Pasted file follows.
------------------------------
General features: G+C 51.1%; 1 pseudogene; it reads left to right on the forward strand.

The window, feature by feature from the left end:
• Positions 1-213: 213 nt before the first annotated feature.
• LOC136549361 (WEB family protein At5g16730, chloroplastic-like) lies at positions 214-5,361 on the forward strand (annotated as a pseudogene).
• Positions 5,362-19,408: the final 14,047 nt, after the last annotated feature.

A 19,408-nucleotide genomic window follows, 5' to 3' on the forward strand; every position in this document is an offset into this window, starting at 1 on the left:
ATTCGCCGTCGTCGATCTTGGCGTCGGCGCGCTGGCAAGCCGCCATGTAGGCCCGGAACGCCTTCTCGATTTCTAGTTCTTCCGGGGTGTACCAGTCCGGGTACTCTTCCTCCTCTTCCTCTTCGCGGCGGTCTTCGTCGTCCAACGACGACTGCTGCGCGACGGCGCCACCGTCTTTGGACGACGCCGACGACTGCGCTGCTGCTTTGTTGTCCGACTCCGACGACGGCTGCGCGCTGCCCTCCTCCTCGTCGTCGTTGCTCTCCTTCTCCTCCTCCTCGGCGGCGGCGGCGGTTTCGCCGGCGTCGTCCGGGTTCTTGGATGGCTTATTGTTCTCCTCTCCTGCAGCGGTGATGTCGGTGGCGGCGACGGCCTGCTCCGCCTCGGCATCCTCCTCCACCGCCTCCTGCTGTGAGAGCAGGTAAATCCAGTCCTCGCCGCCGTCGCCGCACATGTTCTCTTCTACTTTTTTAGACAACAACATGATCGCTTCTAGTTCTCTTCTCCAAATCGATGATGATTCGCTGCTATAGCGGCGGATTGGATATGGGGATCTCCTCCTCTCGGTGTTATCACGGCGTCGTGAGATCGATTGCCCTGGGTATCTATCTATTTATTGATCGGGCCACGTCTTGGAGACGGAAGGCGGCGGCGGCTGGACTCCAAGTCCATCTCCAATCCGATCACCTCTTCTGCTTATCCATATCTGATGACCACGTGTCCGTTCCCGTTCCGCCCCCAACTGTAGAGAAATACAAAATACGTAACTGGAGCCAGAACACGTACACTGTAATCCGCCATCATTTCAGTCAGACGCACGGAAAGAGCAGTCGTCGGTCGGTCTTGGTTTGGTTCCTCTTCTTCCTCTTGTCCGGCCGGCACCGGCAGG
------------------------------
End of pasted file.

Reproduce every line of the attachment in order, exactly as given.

General features: G+C 51.1%; 1 pseudogene; it reads left to right on the forward strand.

The window, feature by feature from the left end:
• Positions 1-213: 213 nt before the first annotated feature.
• LOC136549361 (WEB family protein At5g16730, chloroplastic-like) lies at positions 214-5,361 on the forward strand (annotated as a pseudogene).
• Positions 5,362-19,408: the final 14,047 nt, after the last annotated feature.

A 19,408-nucleotide genomic window follows, 5' to 3' on the forward strand; every position in this document is an offset into this window, starting at 1 on the left:
ATTCGCCGTCGTCGATCTTGGCGTCGGCGCGCTGGCAAGCCGCCATGTAGGCCCGGAACGCCTTCTCGATTTCTAGTTCTTCCGGGGTGTACCAGTCCGGGTACTCTTCCTCCTCTTCCTCTTCGCGGCGGTCTTCGTCGTCCAACGACGACTGCTGCGCGACGGCGCCACCGTCTTTGGACGACGCCGACGACTGCGCTGCTGCTTTGTTGTCCGACTCCGACGACGGCTGCGCGCTGCCCTCCTCCTCGTCGTCGTTGCTCTCCTTCTCCTCCTCCTCGGCGGCGGCGGCGGTTTCGCCGGCGTCGTCCGGGTTCTTGGATGGCTTATTGTTCTCCTCTCCTGCAGCGGTGATGTCGGTGGCGGCGACGGCCTGCTCCGCCTCGGCATCCTCCTCCACCGCCTCCTGCTGTGAGAGCAGGTAAATCCAGTCCTCGCCGCCGTCGCCGCACATGTTCTCTTCTACTTTTTTAGACAACAACATGATCGCTTCTAGTTCTCTTCTCCAAATCGATGATGATTCGCTGCTATAGCGGCGGATTGGATATGGGGATCTCCTCCTCTCGGTGTTATCACGGCGTCGTGAGATCGATTGCCCTGGGTATCTATCTATTTATTGATCGGGCCACGTCTTGGAGACGGAAGGCGGCGGCGGCTGGACTCCAAGTCCATCTCCAATCCGATCACCTCTTCTGCTTATCCATATCTGATGACCACGTGTCCGTTCCCGTTCCGCCCCCAACTGTAGAGAAATACAAAATACGTAACTGGAGCCAGAACACGTACACTGTAATCCGCCATCATTTCAGTCAGACGCACGGAAAGAGCAGTCGTCGGTCGGTCTTGGTTTGGTTCCTCTTCTTCCTCTTGTCCGGCCGGCACCGGCAGG